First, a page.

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16

Sector 1. Iles Tuamotu, Iles Marquises, Iles de la Societe, and Iles Tubuai

village on the W side of the atoll, has a least depth of 1.5m and gives access to the lagoon. The centerline is marked by a range bearing 047°, the pass is divided into two branches; the one to the S, marked by a lighted buoy, leads to the village. The ebb current through the pass may reach 10 knots, however, the flood rarely exceeds 3 knots.

The village of Fenuaparea, on the S side of the passage has a landing wharf with 3.5m of water.

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Makemo (16°32'S., 143°40'W.) is one of the most important

and frequented atolls in Iles Tuamotu. The atoll is about 38 miles long in a NW and SE direction and is 4 to 9 miles wide. The N side is wooded, but the S side, generally above water level, is bare, and is very dangerous to approach at night. There are two passes into the lagoon of Makemo that were

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reported to be marked by beacons with radar reflectors. Passe Arikitamiro, on the N side, about 12 miles W of the E extremity, leads SSE into the lagoon. The village of Pouheva is situated on the W side of the pass. Passe Tapuhiria is located on the NW extremity of the atoll. The village of Ohava is situated NE of the pass.

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Passe Arikitamiro is easily identified by the break in the

trees and a light which stands on a white tower on the W side of the entrance. A white cement tank and a two storied school are also reported to be visible.

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Tides—Currents.—The ebb current is said to run out of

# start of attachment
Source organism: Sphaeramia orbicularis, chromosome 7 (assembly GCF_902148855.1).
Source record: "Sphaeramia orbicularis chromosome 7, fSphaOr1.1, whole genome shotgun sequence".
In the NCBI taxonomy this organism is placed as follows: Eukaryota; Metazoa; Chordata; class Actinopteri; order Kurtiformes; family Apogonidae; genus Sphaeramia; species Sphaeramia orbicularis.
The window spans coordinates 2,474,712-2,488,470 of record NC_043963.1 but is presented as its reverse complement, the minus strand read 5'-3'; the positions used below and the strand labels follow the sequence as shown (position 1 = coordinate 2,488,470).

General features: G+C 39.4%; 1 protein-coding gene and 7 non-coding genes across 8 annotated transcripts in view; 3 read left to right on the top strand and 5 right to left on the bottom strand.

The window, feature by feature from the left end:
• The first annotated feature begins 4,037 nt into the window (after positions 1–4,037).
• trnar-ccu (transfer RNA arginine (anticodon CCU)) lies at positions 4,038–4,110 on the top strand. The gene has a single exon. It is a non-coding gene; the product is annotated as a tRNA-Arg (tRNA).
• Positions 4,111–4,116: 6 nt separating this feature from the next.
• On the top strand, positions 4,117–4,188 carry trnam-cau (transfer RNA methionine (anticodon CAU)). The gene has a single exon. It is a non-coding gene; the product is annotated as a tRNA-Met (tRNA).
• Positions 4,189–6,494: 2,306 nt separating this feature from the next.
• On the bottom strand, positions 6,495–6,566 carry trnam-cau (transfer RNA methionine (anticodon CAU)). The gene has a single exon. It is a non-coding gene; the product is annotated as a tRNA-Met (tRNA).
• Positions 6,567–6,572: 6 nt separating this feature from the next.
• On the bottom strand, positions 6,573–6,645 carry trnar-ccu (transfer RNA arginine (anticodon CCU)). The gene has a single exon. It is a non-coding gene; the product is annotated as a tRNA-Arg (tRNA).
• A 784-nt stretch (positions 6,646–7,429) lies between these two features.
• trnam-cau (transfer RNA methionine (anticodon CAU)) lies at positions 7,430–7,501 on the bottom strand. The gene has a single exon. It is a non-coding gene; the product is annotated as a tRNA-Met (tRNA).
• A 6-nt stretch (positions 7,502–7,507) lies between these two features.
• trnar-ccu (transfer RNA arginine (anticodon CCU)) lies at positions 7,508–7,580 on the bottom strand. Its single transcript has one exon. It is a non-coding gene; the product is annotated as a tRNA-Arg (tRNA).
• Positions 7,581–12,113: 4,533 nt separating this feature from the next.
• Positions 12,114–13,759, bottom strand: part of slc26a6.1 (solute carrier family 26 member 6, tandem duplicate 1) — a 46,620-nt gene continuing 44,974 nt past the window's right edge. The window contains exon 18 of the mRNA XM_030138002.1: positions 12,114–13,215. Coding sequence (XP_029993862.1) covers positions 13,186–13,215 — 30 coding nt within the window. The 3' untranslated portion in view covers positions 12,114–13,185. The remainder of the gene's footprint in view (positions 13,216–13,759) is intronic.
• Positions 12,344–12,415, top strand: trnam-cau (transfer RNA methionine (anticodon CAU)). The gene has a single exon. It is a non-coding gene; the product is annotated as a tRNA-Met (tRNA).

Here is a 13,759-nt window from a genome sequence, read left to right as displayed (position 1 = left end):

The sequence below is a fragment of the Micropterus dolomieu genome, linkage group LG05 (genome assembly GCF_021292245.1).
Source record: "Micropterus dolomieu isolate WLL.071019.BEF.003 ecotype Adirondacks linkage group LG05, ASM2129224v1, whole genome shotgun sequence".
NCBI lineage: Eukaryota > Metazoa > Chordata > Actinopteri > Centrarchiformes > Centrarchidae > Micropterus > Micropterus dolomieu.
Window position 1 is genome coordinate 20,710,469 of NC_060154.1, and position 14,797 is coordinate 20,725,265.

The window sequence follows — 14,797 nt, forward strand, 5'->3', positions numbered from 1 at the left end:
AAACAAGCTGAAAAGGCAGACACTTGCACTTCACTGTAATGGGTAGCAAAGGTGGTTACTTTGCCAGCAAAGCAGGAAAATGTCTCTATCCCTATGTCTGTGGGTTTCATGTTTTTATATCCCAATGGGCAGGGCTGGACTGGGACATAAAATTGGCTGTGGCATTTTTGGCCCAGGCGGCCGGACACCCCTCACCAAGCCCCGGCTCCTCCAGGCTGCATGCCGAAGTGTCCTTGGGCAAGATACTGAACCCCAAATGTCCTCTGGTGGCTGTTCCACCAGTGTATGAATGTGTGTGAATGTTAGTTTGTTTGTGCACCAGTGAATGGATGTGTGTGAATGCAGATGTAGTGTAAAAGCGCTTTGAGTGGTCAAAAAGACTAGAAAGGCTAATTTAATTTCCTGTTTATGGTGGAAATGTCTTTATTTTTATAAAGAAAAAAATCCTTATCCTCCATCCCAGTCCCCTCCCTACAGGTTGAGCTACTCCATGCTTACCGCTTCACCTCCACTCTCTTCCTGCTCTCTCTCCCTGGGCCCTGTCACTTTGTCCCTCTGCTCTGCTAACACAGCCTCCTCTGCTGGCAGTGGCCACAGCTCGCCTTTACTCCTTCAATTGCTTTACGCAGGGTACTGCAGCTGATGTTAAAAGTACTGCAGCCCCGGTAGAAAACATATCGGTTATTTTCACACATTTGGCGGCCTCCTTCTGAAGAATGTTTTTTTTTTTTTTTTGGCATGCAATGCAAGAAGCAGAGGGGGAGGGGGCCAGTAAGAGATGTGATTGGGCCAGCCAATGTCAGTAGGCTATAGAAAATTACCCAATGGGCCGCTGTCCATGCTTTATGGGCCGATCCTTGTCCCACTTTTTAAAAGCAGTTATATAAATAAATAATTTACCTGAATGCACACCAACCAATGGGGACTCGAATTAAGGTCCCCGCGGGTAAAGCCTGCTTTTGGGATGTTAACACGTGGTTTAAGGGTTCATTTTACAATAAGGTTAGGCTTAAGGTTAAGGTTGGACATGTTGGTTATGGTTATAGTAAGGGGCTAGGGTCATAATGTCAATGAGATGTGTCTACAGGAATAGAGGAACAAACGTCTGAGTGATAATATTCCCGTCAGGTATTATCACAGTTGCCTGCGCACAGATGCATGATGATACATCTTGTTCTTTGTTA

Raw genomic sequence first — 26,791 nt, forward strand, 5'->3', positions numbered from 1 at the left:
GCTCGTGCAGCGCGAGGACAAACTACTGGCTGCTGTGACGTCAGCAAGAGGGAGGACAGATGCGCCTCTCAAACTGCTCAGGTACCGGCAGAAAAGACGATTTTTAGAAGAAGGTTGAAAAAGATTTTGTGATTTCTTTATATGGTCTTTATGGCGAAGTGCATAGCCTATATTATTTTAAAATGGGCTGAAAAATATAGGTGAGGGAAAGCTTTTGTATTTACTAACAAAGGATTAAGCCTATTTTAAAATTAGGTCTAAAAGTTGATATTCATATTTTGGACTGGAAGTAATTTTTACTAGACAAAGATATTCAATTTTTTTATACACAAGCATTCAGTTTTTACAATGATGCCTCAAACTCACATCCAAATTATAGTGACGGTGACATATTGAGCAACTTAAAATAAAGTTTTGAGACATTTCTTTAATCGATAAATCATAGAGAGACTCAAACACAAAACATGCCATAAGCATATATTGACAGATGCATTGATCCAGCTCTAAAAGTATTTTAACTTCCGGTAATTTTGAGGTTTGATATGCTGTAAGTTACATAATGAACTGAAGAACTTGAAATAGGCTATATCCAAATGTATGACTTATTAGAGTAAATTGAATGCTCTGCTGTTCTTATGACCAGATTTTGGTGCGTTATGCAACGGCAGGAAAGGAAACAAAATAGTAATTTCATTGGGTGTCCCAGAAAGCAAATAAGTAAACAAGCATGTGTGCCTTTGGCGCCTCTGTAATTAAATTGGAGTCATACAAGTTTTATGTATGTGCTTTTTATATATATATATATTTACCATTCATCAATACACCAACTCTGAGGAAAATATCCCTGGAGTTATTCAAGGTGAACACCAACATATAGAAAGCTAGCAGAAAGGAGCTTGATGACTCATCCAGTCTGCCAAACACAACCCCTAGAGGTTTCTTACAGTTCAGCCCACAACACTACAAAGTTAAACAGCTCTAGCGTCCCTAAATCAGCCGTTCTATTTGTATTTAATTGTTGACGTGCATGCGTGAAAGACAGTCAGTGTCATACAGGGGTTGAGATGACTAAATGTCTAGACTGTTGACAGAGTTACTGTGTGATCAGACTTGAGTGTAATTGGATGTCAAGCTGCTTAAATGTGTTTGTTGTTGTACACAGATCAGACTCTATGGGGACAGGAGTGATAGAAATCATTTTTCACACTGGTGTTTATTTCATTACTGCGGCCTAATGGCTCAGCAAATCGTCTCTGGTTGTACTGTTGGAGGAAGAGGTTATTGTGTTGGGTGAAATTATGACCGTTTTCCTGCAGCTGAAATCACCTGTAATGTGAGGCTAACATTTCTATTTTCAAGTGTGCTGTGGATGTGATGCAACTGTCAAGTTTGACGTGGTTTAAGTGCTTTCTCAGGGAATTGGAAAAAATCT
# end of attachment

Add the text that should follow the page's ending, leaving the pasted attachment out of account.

these passes at a rate of 8 to 9 knots when the winds are between the S and SE. Under all conditions the currents are always strong; slack water is of short duration. Vessels should guard against yawing in the passes due to the strong currents. Depths—Limitations.—Passe Arikitamiro is about 0.1 mile

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wide with depths of 27m on the leading line (148°), reducing to approximately 14m farther SSE. Within the entrance it is divided into three channels by two coral shoals. The middle channel should be used by larger vessels.

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A jetty 230m in length extends S from the shore to the S

extremity of Pirautoe, an extending spur of the coastal reef. At the head of the jetty, on the W side, is a quay 40m in length with a depth alongside of 6m.

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Passe Tapuhiria, on the W extremity of the island, has a

width of about 90m and a depth of 7m; it should only be en- tered by vessels with local knowledge.

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Anchorage.—Anchorage may be taken in the lagoon SW of